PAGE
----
a tale of a few cities

Anish Kapoor Blows Off UK Now

Posted in Art, artists, boycott, China, London, Photography, politics, protests by petercombe on June 16, 2011

(Photo: Johnny Shand-Kydd)


LONDON. Anish Kapoor has cancelled plans to present his sculptures at the National Museum of China in Beijing, in protest against the continuing detention of Ai Weiwei. He had been asked by the British Council to consider a show at the newly renovated museum in Tiananmen Square as part the “UK Now” festival in China late next year.

Kapoor’s spokeswoman confirmed to The Art Newspaper that he had been invited to China, but “he is not going to proceed in view of the detention of Ai Weiwei.” Ai, an outspoken critic of the Chinese government, was arrested in Beijing in early April for alleged “economic crimes”.

Discussions began about a potential exhibition at the National Museum of China last October, when two directors of London’s Lisson Gallery (which represents Kapoor, stand 2.1/K12 at Art Basel) were in Beijing. Provisional plans were subsequently made for Kapoor to travel to Beijing this month to view the space and talk with the museum. The idea would have been to mount an exhibition with a major new work.

Kapoor has been outspoken in his criticism of the Chinese government’s treatment of Ai Weiwei, since his detention on 3 April. On 10 May, when he opened his Leviathan installation at the Grand Palais in Paris, he dedicated it to the Chinese artist, describing his detention as “barbaric”. Once Kapoor had spoken out, it was realised that his participation in the “UK Now” festival would be difficult. A British Council spokeswoman stressed that the exhibition proposal had been at “a very early stage, and until he had seen the space we could not have proceeded”.

British Council chief executive Martin Davidson believes in “freedom of cultural expression”, but is keen for the programme to go ahead. He commented: “It is through cultural exchange that we best demonstrate the benefits of free artistic expression and build supportive links between people in the UK and China.”

The Art Newspaper >
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Anish Kapoor, Leviathan

Posted in architecture, Art, Installation, Interiors, paris, Photography, Sculpture by petercombe on May 13, 2011

Each year the Ministère de la Culture et Communication invites a leading artist to create a work that responds to the exceptional architectural space of the Grand Palais in Paris. The sheer monumental scale of the building provided the inspiration for Monumenta.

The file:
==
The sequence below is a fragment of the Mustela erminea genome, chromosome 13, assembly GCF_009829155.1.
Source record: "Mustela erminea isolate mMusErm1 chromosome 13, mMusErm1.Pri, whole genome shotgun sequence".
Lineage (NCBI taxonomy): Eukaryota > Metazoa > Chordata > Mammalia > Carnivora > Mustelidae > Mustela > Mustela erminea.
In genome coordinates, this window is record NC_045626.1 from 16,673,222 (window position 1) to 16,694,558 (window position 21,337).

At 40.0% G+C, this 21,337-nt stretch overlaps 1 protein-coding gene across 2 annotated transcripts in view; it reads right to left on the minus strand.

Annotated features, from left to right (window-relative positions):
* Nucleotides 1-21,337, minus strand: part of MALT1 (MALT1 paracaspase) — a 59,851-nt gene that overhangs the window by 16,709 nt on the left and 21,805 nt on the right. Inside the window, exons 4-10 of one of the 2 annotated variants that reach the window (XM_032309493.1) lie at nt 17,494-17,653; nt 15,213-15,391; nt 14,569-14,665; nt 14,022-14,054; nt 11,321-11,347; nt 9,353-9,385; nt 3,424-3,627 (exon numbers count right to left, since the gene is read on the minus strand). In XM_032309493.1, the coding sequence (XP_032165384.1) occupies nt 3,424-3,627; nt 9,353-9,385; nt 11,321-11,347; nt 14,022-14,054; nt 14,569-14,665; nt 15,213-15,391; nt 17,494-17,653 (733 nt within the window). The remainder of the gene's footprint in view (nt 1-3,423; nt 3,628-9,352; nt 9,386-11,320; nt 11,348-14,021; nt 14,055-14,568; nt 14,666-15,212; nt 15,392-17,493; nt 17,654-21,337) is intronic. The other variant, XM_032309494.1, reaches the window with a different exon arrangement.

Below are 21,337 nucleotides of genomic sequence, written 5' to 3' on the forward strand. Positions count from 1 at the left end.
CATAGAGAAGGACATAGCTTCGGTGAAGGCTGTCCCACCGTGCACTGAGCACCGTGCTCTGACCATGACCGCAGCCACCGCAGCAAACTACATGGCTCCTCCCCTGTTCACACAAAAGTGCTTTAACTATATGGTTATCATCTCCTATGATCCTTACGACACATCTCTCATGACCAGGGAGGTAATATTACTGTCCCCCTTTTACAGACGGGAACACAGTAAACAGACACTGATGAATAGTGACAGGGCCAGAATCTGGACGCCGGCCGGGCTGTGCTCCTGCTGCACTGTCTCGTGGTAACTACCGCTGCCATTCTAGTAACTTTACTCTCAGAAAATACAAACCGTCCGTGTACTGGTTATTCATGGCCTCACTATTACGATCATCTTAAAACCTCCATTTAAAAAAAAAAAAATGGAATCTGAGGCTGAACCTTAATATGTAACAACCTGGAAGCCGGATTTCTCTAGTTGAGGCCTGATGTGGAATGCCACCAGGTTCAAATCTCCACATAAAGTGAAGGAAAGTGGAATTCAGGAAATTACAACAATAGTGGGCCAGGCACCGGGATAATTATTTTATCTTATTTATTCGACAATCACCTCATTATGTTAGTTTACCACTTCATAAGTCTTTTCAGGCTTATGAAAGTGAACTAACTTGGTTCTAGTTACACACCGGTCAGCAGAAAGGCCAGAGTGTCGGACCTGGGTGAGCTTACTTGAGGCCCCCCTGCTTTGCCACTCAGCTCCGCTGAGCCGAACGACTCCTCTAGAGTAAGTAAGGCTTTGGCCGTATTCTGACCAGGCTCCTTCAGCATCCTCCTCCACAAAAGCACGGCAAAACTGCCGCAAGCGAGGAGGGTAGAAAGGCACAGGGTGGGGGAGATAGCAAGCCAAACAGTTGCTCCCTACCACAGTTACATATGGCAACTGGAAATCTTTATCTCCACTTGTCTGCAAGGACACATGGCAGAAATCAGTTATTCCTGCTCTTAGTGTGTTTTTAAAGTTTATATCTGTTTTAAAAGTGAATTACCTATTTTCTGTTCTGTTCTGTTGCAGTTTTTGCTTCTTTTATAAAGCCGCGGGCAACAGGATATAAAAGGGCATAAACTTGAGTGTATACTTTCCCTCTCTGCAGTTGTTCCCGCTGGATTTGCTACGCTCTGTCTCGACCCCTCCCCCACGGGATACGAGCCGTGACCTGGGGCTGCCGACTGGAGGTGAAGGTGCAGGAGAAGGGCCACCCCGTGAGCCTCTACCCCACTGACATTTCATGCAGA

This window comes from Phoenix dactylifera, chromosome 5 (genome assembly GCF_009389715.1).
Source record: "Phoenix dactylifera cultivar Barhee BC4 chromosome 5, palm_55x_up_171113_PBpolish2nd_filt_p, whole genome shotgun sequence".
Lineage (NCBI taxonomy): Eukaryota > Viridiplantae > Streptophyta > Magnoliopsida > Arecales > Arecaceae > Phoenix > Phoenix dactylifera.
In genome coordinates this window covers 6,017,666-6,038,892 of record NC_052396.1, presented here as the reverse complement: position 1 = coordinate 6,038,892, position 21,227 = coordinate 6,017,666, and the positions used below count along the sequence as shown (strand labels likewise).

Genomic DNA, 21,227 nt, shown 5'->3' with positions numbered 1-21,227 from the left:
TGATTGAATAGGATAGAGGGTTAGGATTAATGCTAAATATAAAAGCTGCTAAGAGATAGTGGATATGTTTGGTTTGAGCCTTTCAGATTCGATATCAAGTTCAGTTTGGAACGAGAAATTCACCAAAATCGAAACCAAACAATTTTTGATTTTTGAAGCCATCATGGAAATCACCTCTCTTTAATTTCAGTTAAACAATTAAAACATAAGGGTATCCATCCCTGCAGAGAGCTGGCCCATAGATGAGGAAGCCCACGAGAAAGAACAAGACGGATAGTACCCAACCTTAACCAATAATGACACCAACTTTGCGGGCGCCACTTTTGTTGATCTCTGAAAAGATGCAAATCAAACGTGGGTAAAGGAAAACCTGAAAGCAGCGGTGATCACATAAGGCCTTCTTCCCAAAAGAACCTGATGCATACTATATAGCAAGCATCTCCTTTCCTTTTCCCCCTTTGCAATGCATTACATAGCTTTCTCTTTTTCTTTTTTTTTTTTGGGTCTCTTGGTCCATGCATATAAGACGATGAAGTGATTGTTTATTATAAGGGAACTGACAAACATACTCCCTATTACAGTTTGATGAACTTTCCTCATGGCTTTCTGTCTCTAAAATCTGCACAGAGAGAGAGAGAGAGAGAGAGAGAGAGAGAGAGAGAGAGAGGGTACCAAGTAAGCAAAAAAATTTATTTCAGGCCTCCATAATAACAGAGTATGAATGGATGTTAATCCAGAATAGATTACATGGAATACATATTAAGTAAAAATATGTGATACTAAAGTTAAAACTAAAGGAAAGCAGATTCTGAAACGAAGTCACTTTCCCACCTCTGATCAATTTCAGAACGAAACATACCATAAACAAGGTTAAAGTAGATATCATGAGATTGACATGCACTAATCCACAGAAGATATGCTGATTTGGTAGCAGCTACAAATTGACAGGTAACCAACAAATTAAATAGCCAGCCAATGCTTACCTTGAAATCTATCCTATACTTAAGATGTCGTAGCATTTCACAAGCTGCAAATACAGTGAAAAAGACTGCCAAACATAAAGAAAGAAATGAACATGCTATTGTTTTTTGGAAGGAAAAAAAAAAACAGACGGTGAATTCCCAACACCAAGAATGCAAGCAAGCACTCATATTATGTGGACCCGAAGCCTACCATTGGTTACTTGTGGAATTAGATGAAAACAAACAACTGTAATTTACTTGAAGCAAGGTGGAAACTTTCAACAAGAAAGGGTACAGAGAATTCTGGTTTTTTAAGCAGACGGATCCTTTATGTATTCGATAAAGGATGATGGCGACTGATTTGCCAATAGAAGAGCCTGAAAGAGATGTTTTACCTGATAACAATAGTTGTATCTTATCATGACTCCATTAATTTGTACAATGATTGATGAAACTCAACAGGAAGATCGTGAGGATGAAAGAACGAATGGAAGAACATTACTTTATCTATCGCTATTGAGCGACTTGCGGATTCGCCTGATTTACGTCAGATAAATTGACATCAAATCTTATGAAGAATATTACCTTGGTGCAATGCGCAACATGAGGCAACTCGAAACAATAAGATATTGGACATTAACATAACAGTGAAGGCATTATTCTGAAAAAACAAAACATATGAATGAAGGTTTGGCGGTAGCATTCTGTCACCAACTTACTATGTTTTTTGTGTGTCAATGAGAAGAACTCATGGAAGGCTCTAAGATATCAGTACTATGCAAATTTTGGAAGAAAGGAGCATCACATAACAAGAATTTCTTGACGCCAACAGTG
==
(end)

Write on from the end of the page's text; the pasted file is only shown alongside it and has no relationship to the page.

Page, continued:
This year, Indian-born, British-based artist Anish Kapoor has created a temporary, site-specific installation (much larger than his Marsyas, 2002, installation in the Turbine Hall at Tate Modern) inside the nave of the glass-domed hall. The space was originally unveiled at the 1900 universal exhibition. For its fourth edition, after guest artists Anselm Kiefer, Richard Serra and Christian Boltanski, it has been the turn of Anish Kapoor to meet the challenge with a brand new work for the 13,500 m2 space.

Visitors to the Grand Palais will first use a revolving door to enter inside ‘the belly of the beast’, a four-chamber balloon, bathed in red light, which the artist says he hopes has a cathedral-like quality. I am reminded of Niki de Saint-Phalle’s Hon, 1966, Moderna Museet, Stockholm which I compared to an earlier architectural collaboration between Kapoor and Amanda Levete Architects (the Monte St Angelo Subway station in Naples). It is as if the interior of Kappor’s Leviathan presents a womblike element or some sort anatomical organ system.

Once you enter the second part of the exhibition, the exterior of the sculpture appears to bear no relation to the interior. They co-exist simultaneously. That’s what the work is about,’ says Anish Kapoor.

‘I think there is no such thing as an innocent viewer. all viewing, all looking comes with complications, comes with previous histories, a more or less real past. abstract art and sculpture in particular, has to deal with this idea that the viewer comes with his body, and of course memory. memory and body come together in the act of looking. I’m really interested in what happens to meaning in that process: as memory and body walk through, take the passage through any given work, something happens, something changes.’
Anish Kapoor

The cost of this exhibition is estimated around 3 million euros. 

Anish Kapoor was born in Bombay in 1954. He lives and works in London.

Christian Boltanski at Grand Palais Paris

Posted in Art, Collage, Installation, paris by petercombe on May 3, 2010
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